The announcement of Nigeria’s Ngozi Okonjo-Iweala by the World Trade Organization as its new director general has been delayed after the United States raised concern about her selection as a consensus candidate despite receiving support of about two thirds of voting member nations.
A panel at the WTO recommended her for the position early on Wednesday after it became clear she had won support from most voting countries.
According to reports from Geneva, just before the announcement Wednesday, the United States representative at World Trade Organization took to the floor to insist that South Korea’s candidate remained a contender, and that Washington will not recognise Okonjo-Iweala as the consensus candidate for appointment as director-general.
Wednesday’s announcement that Ngozi Okonjo-Iweala is to be the new director-general of the World Trade Organization would have been a tremendous boost for Africa and lines her up for one of the toughest jobs in the international system.
In response to the US surprise Wednesday objection, the General Counsel of the WTO has now postponed its announcement of the new Director-General until a further meeting, which is now scheduled for 9 November; after the US presidential elections.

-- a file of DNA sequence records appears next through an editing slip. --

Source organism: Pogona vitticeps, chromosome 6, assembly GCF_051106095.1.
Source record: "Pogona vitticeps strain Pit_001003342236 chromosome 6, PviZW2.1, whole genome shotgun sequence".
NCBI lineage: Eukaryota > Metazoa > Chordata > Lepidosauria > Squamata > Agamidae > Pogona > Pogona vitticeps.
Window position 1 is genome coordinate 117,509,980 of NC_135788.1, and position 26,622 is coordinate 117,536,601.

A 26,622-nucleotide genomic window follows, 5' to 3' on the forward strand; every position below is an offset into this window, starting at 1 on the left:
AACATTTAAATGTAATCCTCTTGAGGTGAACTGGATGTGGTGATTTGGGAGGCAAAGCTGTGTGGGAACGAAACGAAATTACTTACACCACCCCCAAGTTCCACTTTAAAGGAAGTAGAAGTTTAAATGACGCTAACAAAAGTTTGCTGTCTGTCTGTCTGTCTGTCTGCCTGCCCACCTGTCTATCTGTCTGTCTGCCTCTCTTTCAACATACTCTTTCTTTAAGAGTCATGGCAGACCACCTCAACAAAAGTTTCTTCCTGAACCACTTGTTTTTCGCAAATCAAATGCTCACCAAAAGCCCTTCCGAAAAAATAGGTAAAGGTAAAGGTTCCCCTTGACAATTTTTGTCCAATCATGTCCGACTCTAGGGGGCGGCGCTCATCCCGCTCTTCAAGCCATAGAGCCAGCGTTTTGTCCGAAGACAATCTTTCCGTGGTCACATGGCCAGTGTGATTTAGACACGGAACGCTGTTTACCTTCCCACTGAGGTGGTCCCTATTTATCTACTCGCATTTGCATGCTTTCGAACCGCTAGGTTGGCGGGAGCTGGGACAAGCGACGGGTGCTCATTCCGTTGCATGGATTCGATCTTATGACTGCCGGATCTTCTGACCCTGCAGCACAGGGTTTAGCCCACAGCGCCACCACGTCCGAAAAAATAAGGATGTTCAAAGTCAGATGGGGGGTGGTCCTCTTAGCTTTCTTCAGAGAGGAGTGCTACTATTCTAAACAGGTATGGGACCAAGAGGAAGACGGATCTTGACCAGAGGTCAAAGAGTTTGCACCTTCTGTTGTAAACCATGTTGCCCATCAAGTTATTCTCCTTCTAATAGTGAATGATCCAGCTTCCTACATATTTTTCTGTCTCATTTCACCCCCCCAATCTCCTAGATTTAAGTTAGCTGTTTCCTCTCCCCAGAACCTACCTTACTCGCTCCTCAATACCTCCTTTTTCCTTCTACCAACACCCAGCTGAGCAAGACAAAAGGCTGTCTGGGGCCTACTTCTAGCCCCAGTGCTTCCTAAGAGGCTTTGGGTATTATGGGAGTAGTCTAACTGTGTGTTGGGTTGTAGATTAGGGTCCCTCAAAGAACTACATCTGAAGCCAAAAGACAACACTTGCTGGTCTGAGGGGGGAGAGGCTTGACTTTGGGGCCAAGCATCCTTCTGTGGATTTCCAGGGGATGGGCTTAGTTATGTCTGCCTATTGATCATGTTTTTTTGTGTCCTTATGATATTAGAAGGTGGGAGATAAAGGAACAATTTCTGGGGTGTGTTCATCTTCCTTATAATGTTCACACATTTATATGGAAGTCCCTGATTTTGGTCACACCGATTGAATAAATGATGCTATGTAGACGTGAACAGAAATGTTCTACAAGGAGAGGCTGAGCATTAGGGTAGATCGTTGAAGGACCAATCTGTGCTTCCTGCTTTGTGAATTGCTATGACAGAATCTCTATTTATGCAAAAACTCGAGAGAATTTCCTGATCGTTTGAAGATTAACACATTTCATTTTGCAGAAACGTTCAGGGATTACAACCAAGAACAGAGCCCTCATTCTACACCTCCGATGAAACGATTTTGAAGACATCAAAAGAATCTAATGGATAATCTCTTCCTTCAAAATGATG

Sources in Geneva say that she had won the support from the vast majority of member states, including the EU, Africa, Japan and China, but not the United States.
She will have to lead the charge for a revival of multilateralism, in the negotiating chambers of the WTO and for a better deal for developing economies, as well as for the practical matter of how reforming trade and patent rules can allow the distribution of life saving vaccines and therapeutics as the coronavirus pandemic rips across the world on its second wave.
As the first woman and African to head the trade body, Okonjo-Iweala has shattered a couple of ceilings at the same time. She also has a chance to put Africa’s plans to build the world’s biggest free trade area on the top table, pointing to the productive and market opportunities on the continent.
At the same time, she has won the race for the job from hell. That much was clear when her predecessor – Brazil’s Robert Azevêdo – quit the post early after years of frustration at the logjams in negotiation on reforming the WTO.
Those negotiations have been made harder still by the eruption of a trade war between the US and China alongside sporadic outbreaks of economic nationalism across the globe.
Source: Business Day